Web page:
Thematic study: Climate change and its impacts on the feasibility and sustainability of small-scale systems of agricultural production, in communal areas and on farms transferred through land reform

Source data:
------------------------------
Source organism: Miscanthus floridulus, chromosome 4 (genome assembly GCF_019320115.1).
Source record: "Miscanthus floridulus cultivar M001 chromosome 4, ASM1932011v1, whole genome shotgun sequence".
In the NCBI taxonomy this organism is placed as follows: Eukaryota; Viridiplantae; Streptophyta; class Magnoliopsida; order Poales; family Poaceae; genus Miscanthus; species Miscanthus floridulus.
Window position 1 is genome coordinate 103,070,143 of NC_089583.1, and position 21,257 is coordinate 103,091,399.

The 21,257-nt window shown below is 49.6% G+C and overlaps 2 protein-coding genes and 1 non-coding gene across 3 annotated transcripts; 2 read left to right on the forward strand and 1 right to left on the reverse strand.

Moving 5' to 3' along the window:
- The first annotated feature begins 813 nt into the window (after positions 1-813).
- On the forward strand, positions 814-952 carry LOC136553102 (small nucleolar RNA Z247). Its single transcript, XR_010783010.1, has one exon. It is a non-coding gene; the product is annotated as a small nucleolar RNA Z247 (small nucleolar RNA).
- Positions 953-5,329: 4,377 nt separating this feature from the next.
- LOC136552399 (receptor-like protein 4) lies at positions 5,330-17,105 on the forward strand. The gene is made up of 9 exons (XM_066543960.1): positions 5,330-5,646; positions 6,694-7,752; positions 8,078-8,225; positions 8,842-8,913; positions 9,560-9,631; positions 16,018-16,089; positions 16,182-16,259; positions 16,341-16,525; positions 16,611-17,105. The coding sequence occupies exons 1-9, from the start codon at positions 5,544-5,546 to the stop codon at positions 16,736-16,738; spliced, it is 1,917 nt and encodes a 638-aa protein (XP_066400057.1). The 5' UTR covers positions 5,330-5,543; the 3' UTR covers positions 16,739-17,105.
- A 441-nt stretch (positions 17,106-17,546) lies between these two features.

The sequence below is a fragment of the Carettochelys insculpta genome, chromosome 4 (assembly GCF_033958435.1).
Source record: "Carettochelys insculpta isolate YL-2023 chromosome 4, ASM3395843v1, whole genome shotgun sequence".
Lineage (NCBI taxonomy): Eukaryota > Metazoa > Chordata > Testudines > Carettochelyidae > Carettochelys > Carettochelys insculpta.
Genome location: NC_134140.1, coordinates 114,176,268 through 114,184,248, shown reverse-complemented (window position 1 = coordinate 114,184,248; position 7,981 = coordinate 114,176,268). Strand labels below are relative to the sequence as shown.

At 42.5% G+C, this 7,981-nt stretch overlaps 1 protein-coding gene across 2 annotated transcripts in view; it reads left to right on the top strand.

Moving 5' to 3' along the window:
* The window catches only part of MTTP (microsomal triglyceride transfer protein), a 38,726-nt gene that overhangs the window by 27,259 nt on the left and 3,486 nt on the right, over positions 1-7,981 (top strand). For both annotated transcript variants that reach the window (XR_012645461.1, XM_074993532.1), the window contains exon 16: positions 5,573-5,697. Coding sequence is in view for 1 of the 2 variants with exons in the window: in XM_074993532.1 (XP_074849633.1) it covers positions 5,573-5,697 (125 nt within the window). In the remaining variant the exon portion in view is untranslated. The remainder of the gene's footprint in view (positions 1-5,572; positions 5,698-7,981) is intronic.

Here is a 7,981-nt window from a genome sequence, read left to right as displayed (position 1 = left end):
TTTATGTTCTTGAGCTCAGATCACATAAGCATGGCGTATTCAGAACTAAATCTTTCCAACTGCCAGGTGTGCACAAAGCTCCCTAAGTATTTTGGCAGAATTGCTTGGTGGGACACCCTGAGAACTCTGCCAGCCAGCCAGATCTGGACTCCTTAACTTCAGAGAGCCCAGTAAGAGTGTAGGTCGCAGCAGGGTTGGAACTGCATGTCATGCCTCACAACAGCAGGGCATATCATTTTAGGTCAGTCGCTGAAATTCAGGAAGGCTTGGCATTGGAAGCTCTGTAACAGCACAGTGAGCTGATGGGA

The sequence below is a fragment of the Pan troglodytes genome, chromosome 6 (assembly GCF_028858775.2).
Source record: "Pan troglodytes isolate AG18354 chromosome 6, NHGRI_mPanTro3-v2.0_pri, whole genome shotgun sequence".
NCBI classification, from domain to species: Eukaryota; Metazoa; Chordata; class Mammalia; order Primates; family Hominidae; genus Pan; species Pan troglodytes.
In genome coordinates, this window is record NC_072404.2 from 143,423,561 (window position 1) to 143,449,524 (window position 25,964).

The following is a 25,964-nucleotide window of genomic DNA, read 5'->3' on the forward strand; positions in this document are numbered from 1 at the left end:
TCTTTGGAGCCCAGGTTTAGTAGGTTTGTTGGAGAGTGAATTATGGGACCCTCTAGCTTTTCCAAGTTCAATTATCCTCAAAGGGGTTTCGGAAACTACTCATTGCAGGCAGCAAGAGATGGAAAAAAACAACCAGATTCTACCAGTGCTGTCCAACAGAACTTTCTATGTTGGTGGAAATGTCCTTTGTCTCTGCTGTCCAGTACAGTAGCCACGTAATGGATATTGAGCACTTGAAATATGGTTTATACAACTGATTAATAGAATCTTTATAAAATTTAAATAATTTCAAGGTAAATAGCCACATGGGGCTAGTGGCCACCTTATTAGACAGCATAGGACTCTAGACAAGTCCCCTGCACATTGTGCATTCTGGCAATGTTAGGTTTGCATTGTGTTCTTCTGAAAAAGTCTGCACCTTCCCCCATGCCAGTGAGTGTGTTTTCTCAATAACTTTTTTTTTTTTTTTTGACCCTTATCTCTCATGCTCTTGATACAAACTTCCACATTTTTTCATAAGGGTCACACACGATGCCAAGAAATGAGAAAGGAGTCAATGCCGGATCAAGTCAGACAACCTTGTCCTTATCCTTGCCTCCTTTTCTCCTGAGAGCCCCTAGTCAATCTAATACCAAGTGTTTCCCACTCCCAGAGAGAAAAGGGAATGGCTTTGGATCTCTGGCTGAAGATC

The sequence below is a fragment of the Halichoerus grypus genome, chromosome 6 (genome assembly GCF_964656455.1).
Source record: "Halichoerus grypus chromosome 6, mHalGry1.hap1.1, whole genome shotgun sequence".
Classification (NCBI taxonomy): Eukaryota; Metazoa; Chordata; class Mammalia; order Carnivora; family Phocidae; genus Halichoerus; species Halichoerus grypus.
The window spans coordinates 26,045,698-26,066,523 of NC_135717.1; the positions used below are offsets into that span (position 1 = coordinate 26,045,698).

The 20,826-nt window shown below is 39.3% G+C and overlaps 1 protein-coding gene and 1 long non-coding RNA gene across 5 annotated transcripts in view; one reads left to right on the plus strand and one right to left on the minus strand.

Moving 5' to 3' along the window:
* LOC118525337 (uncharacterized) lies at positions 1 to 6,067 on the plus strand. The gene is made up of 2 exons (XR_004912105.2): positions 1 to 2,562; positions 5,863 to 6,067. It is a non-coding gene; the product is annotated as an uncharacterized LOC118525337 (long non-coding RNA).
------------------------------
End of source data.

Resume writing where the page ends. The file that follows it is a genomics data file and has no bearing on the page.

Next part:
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This paper is intended to provide context and support discussion on the potential impacts of climate on small-scale farming systems in South Africa and the resulting socio-economic impacts, including in the context of black smallholder farmers in communal areas and on farms transferred thorough land reform. The paper includes detailed consideration of the potential socio-economic impacts of climate change on smallholder and small-scale commercial farmers at four pilot study sites (Matzikamma and the Western Cape; Greater Tzaneen and Limpopo; Sakhisizwe and the Eastern Cape; Inkosi Langalibalele and KwaZulu Natal) and the associated local value chains/commodities (including livestock products, subtropical tree crops, sugarcane, vegetables and fruit). Studies of historical climate trends in South Africa show that the country has experienced widespread and statistically significant temperature increases over the last century. Climate change projections indicate that these trends will continue, where temperature increases of between 2-3°C, or up to 3-4°C, may be expected by the mid-century future (depending on the rate of future greenhouse gas emissions). Predicted changes in rainfall are less clear. The majority of models predict a long-term decrease in average annual rainfall, while a minority of models predict that certain areas (particularly in the sub-tropical, high rainfall regions of Kwa-Zulu Natal, Limpopo and Mpumalanga provinces) may experience increased intensity of rainfall and/or unusually high rainfall events. Most climate projections, particularly under a scenario of unabated greenhouse gas emissions, suggest that southern Africa will be both warmer and drier by the end of the century. The general increase in average temperatures will be characterised by increases in the number of very hot days and heat waves. The effect of high temperatures combined with reduced rainfall, prolonged dry spells and droughts will result in multiple negative impacts on agriculture and related sectors such as water, biodiversity and human health. The overall impact of climate change on agriculture and other land-based livelihoods, as well as the potential options to cope and adapt, are highly context-specific. All scenarios considered in the provincial case studies indicated that multiple market-oriented value chains are highly vulnerable to the combined effects of heat and water stress. Direct negative impacts will include reduced annual production, quality and shelf-life of horticultural products (including high-value export produce). Production of various livestock products is also likely to be constrained, through direct stress impacts on animals as well as indirect effects such as forage/pasture availability and pests and disease. Possible scenarios for the effects of climate change on smallholder farming systems described in the four provincial case studies, include long-term negative effects such as decreased crop and livestock production; loss of livestock and productive assets; decreasing land value; loss of agricultural jobs; landscape/district-level changes in patterns of land use and cropping; landscape/district-level changes in size and composition of livestock herds, grazing resources and land use.
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